We don’t begrudge Sears Repair–or, indeed, any business–a healthy markup on items that they sell. That’s how capitalism works, and capitalism is awesome. But Matthew must have felt insulted when the part his dishwasher needed showed up on his doorstep ahead of a return visit from the repairman. The part needed only a few screws to install…and, making things worse, was available $50 cheaper, for only $121, on Sears’ own website. It’s even cheaper elsewhere.
With the approval of your physician, there’s no time like the present to start a rigorous exercise program. Doubly so if you own any General Electric appliances. See, Jack owns a stackable General Electric washer and dryer. GE was happy to sell him a 5-year extended service plan, but balked at actually sending a repair person to his house. Once he finally talked them into sending someone to fix his washer, he learned that he and his wife would have to move the dryer from on top of the washer themselves. What’s the problem? It only weighs 150 pounds.
In Paula’s letter to Consumerist, she said something unusual that caught our eye. She sincerely wished that she had ordered her new dishwasher from Sears rather than Lowe’s. What makes a person express such crazy desires? She had assumed that the “delivery date” displayed for shoppers on the Lowe’s site stood for the date that the appliance would be delivered to and installed in her home. Not quite.
Isabelle’s $300 Dyson vacuum from Target arrived on her doorstep without some of the parts, and filled with dirt from someone else’s house. Wanting to receive the item she actually had ordered, she dragged it to the nearest Target in a taxi and was told that she was obviously trying to pull one over on Target by returning this vacuum when she so clearly had used it and kept the handle. Clearly.
For generations of Americans, Sears has simply been where you go when it’s time to outfit your new home. (At one point, you could even order your house itself out of the Sears, Roebuck catalog.) They, and their Kenmore appliances, were trustworthy, reliable, and quintessentially American. Now? Is Sears any of those things?
Waiting for the second repair on her two-year-old fridge, Joyce was surprised to learn that her Kenmore is just an LG with a badge slapped on it. Oh, and no one knows when the new compressor is coming, or whether it’s actually been ordered at all.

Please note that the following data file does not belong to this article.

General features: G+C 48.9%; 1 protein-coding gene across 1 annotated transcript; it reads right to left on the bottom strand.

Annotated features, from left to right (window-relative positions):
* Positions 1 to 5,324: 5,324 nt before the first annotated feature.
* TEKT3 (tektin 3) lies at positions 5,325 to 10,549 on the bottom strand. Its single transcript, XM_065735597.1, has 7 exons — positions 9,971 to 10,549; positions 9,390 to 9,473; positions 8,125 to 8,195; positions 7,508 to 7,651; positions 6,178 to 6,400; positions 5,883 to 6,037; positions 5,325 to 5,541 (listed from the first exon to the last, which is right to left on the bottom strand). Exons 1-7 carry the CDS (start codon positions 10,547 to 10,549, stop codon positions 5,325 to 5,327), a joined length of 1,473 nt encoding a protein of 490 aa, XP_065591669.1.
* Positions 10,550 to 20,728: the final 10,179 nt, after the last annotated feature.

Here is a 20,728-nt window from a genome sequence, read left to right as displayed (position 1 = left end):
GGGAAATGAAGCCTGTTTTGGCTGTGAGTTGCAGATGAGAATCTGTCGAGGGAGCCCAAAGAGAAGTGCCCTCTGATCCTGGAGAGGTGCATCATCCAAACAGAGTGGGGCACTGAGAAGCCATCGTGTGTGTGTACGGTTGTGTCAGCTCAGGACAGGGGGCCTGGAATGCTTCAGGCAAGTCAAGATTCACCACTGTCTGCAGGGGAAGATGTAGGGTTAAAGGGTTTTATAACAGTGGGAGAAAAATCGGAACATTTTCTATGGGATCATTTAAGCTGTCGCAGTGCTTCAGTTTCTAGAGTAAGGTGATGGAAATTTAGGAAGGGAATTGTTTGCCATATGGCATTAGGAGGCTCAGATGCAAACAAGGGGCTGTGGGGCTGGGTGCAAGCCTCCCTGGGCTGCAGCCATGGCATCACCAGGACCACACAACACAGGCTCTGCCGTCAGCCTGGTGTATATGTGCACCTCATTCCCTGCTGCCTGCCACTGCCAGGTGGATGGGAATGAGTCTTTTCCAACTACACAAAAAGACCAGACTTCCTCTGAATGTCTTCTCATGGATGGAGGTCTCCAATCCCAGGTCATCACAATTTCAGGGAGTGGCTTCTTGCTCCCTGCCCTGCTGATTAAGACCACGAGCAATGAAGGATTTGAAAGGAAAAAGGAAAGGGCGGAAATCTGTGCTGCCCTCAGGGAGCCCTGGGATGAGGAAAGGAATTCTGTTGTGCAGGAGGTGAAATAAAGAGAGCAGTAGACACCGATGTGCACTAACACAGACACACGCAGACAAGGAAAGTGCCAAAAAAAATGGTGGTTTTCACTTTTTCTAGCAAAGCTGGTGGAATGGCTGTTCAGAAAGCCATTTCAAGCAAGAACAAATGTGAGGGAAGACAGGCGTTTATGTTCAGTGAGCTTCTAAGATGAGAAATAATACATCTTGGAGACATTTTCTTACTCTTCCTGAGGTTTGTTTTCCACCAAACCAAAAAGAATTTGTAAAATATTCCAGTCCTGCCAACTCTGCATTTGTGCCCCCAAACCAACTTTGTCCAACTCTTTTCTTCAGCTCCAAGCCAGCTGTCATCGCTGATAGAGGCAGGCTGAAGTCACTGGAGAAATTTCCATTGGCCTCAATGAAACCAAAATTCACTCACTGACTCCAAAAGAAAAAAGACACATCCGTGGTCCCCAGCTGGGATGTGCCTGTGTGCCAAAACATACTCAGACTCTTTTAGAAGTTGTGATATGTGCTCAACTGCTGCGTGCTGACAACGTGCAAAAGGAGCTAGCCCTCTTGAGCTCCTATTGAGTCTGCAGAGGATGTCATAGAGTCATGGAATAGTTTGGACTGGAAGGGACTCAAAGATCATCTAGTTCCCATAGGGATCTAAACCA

When the dishwasher that Greg bought at Lowe’s broke down after a failed repair, he called up the store. A manager instructed him to bring the appliance, which was covered under an extended warranty, in to the store and they would exchange it for one that actually worked. Only when he brought it in, the employees on duty treated him “like a criminal” because he had lost the receipt in a recent move. Wait, don’t appliances have serial numbers that they can use to look up warranty information? Nope.
For some reason, Terry expects the GE range with double ovens that he bought just a few months ago to do unreasonable things, like heat up to a consistent temperature, or perhaps cook some food. But his roasts remain un-roasted, and his cakes won’t bake. What’s wrong? None of the technicians GE has sent see a problem with the oven.
Lori’s front-loading Whirlpool washing machine is broken, and has been since the end of November. This would be less infuriating if Lowe’s hadn’t sent six large boxes of the wrong parts to her house, as well as two repairmen who can’t do anything because the correct parts still haven’t shown up. She wrote to Consumerist in what is clearly a laundry-induced rage.
Last week, a reader wrote in wanting to hear from the Consumerist hive-mind if he’d been a Bad Consumer by badgering a carwash into giving him some wiper fluid for damage that might not have been the carwash’s fault. Inspired by that post, another reader wants to hear your verdict — and this time it’s a lot pricier than a bottle of wiper fluid.